• Strong political buy in to ensure that regulatory action fosters investment in gigabit networks, which will require €300bn additional investment. Regulation must fully reflect market realities, now and in the future. Namely, that telecom operators compete face-to-face with services by big tech, in the context of vibrant markets. High spectrum prices and auctions that artificially force unsustainable entrants into the market must end. Recent ideas to alter a European Commission proposal by extending retail price regulation to international calls – a competitive market where many free alternatives exist – are at odds with the Digital Decade targets: we estimate that they would forcibly remove over €2bn revenues from the sector in a 4 year period, which is equivalent to 2.5% of the sector’s yearly investment capacity for mobile infrastructure. In addition, the on-going policy work on reducing the cost of roll-out is of essence and should proceed speedily.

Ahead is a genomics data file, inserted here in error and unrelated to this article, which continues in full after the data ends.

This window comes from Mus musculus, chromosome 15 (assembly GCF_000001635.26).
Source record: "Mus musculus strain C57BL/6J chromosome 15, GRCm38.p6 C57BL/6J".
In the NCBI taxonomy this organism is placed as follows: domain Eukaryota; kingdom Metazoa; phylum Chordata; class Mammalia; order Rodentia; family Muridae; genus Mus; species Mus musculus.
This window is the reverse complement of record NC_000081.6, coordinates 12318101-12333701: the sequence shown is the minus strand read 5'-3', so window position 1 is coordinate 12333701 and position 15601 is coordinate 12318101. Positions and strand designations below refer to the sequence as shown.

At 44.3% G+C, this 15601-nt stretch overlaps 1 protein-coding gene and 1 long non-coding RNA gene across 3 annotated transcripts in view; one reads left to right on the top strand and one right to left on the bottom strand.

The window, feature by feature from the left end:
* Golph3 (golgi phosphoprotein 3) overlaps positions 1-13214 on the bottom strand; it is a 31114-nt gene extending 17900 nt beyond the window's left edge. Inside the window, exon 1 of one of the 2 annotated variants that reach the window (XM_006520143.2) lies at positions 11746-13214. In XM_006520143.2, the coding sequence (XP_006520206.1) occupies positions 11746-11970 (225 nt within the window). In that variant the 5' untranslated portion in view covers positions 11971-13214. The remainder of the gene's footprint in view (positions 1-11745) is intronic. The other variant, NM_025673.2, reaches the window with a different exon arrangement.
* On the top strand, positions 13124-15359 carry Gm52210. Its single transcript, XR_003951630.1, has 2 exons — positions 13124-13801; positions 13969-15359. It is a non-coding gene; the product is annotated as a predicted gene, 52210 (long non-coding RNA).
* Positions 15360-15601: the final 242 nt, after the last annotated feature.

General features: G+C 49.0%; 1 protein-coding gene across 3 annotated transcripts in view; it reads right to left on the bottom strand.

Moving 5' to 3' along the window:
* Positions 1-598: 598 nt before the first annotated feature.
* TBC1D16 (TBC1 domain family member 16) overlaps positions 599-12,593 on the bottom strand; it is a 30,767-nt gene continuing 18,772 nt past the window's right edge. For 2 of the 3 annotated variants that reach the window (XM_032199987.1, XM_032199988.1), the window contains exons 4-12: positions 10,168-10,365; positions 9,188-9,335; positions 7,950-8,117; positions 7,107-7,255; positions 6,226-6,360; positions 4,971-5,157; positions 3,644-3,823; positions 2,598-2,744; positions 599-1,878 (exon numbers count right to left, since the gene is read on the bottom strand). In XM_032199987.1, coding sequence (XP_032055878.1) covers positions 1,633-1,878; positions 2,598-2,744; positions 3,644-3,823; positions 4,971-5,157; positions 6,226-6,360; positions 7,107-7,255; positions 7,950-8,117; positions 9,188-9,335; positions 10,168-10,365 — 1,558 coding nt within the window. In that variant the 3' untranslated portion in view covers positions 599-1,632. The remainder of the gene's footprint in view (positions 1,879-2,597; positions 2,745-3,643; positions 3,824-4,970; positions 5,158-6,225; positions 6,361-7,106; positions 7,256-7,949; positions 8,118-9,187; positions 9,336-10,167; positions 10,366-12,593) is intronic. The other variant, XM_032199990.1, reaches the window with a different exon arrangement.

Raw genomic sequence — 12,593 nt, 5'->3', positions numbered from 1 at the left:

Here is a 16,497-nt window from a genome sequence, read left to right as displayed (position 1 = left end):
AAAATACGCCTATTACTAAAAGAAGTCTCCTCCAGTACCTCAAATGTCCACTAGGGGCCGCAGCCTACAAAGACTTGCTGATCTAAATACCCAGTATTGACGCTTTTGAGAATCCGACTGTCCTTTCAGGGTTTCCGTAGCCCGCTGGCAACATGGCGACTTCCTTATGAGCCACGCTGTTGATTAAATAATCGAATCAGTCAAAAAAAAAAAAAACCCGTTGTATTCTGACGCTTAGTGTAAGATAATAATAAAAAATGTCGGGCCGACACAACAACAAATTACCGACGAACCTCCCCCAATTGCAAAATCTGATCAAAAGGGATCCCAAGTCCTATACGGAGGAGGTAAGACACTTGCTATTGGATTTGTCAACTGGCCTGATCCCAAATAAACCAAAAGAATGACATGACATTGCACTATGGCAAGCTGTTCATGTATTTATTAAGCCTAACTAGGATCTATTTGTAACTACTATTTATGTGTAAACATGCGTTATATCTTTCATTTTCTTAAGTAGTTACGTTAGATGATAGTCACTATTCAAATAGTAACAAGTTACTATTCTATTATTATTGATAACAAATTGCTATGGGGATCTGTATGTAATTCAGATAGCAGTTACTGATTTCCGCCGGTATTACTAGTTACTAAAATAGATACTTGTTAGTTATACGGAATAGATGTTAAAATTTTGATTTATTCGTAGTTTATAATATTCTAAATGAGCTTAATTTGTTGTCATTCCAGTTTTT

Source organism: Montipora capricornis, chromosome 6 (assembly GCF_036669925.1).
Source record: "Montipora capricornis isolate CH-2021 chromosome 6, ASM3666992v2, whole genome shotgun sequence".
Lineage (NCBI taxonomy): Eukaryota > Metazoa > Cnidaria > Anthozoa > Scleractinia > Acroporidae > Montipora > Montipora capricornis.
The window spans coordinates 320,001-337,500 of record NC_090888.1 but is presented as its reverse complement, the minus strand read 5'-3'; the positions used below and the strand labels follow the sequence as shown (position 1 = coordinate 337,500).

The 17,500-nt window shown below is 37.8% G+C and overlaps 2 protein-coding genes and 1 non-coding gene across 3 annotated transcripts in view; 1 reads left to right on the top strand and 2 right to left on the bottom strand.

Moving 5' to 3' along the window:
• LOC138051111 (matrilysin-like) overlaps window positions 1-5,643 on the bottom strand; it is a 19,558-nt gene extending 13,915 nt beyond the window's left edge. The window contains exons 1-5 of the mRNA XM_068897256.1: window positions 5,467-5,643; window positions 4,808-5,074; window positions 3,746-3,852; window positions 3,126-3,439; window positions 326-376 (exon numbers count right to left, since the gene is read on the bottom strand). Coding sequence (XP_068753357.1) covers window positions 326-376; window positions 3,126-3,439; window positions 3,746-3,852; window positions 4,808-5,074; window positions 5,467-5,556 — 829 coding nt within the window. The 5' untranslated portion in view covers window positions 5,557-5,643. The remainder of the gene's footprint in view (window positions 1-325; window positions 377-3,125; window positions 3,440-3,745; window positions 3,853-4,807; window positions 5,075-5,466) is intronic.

• A renewed effort to rebalance the relationship between global technology giants and the European digital ecosystem. Horizontal measures such as the Digital Markets Act play a crucial role and, for this reason, we firmly support them. In addition, we must also consider important sector-specific issues. Large and increasing part of network traffic is generated and monetized by big tech platforms, but it requires continuous, intensive network investment and planning by the telecommunications sector. This model – which enables EU citizens to enjoy the fruits of the digital transformation – can only be sustainable if such big tech platforms also contribute fairly to network costs. Furthermore, we must ensure that new industrial strategies allow European players – including telcos – to compete successfully in global data spaces, so we can develop a European data economy that is built on true European values.